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23 August 2021
Many of us know what it is like go to a walk-in clinic or doctor’s appointment and have to wait hours to be seen. For many of our most vulnerable populations, these wait times present issues much more difficult than simply the inconvenience of the wait. Many have to take time off work or pay to have their children taken care of while they go to an appointment. Even then, some don’t have their own cars or don’t have easy access to transit to get to clinics, costing even more time and money.
A team of researchers at the McGill University Health Centre (MUHC) are in the midst of developing the Telemedicine Scheduling Optimization Project (TSOP), which aims to improve access to health care across Canada through technology.
“Right now, in our initial research, we found that around 60% of hospital visits could be avoided, and that could be huge,” says Amy Lorincz, TSOP project lead and a master’s researcher in experimental surgery. “If we improve the accessibility of care for vulnerable populations through technology, that would change the future of health care.”
The project aims to provide patients with easy access to hospitals and clinics through online virtual consultations. Making doctors’ visits virtual improves efficiency, safety and accessibility to health care for all. The research team uses artificial intelligence algorithms that analyze the data collected during virtual consultations times so that scheduling can be optimized to reduce wait times.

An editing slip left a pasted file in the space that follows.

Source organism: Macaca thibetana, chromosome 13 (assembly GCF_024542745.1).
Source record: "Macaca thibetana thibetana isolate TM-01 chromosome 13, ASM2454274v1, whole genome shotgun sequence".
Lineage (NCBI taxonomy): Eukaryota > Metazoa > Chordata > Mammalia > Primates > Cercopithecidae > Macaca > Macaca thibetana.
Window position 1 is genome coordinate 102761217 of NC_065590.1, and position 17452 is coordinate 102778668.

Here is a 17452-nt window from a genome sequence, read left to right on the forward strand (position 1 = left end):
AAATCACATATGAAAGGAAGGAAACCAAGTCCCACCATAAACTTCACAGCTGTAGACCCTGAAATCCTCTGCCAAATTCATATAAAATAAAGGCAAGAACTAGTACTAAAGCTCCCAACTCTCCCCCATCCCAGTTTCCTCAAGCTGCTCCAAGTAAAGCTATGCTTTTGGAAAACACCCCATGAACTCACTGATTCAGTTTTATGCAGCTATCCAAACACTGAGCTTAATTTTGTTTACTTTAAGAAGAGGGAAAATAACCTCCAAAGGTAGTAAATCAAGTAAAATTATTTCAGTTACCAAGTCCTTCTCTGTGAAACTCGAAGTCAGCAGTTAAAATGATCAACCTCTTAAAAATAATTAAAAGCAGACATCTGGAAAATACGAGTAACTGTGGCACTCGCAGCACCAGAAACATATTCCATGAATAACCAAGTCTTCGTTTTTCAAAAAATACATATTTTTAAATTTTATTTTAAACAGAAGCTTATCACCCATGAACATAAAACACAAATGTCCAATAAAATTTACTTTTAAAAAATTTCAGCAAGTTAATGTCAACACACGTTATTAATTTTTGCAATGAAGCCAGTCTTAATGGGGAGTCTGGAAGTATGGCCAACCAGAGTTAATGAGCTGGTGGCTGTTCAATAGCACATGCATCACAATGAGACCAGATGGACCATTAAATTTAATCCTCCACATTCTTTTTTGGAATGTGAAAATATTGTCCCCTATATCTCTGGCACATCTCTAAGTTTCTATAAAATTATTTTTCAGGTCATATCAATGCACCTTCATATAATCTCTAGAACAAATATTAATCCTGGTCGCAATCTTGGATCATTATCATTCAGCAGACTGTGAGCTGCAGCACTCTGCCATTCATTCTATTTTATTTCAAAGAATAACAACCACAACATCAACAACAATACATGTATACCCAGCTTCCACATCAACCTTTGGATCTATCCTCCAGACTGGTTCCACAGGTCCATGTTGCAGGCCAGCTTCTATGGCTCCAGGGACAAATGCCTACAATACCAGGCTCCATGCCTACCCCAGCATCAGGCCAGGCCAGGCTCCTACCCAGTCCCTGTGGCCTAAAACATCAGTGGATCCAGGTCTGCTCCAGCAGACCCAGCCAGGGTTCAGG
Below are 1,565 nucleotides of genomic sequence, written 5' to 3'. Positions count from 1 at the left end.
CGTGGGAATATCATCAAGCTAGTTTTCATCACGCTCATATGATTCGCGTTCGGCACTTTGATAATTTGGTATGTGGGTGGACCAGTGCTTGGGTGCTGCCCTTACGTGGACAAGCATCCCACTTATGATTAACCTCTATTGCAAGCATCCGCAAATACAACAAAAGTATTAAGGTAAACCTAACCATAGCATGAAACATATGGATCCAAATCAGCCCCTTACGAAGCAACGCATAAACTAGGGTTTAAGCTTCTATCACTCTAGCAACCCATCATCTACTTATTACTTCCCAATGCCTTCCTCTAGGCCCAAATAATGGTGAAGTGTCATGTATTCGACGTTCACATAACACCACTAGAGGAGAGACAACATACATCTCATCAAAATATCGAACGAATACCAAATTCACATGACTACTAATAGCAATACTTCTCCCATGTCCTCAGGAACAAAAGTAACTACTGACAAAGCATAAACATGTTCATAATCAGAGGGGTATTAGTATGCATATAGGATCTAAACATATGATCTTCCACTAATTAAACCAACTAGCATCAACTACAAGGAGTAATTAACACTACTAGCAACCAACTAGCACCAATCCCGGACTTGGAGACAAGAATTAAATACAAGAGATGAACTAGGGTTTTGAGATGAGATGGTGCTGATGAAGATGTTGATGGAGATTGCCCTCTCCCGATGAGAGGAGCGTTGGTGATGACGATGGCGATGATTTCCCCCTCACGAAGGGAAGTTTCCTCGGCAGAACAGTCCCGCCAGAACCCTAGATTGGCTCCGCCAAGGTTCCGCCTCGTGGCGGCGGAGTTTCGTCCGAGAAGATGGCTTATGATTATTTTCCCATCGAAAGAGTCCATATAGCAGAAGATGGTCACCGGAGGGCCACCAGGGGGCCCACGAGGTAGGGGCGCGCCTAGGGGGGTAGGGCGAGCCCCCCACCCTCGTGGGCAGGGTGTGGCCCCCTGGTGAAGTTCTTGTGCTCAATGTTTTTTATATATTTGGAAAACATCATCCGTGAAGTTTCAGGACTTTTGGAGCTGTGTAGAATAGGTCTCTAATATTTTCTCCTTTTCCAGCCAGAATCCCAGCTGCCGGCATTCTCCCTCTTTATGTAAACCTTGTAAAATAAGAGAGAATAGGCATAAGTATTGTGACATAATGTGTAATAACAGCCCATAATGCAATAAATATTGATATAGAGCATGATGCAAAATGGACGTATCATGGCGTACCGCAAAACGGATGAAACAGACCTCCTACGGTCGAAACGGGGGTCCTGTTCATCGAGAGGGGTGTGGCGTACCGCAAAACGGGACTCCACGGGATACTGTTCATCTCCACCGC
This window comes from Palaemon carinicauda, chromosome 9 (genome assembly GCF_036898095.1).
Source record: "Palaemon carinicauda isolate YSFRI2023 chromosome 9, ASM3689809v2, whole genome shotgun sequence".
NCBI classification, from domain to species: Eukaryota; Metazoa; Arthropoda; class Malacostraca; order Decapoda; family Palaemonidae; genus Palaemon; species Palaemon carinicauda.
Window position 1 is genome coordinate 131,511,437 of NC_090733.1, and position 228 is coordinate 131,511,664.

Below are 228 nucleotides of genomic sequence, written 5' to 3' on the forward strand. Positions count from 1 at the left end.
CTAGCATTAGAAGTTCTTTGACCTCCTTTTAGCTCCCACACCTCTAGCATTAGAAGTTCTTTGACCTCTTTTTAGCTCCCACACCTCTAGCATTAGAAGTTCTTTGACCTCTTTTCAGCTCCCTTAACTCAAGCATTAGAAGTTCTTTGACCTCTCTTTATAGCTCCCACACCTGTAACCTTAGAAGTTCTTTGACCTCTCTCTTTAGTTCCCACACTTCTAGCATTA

Most significantly, the Telemedicine Scheduling Optimization Project helps those living in rural areas in Canada and Quebec access health care more easily. Many who live outside of large metropolitan cities must travel hours to get to their appointments. With the option for virtual consultations, TSOP will create an easy and efficient way for patients to receive medical care.
This project would not be where it is today without the support of TD Bank Group and the MUHC Foundation. The project was awarded a $350,000 TD Ready Challenge grant for its unique and innovative way of addressing the gaps that exist in health care accessibility and determining what needs to be done to fill those gaps during and after the pandemic.
“It felt really incredible to learn the news. We are over the moon to hear that we were one of the recipients. What my team and I will be able to achieve with the funding will have a huge impact on patient care. It feels so special,” says Lorincz.
Even though the pandemic is coming to an end, the virtual doctors’ visits we have become accustomed to will remain. Thanks to Lorincz and the TSOP team, telemedicine will have a positive impact for years to come.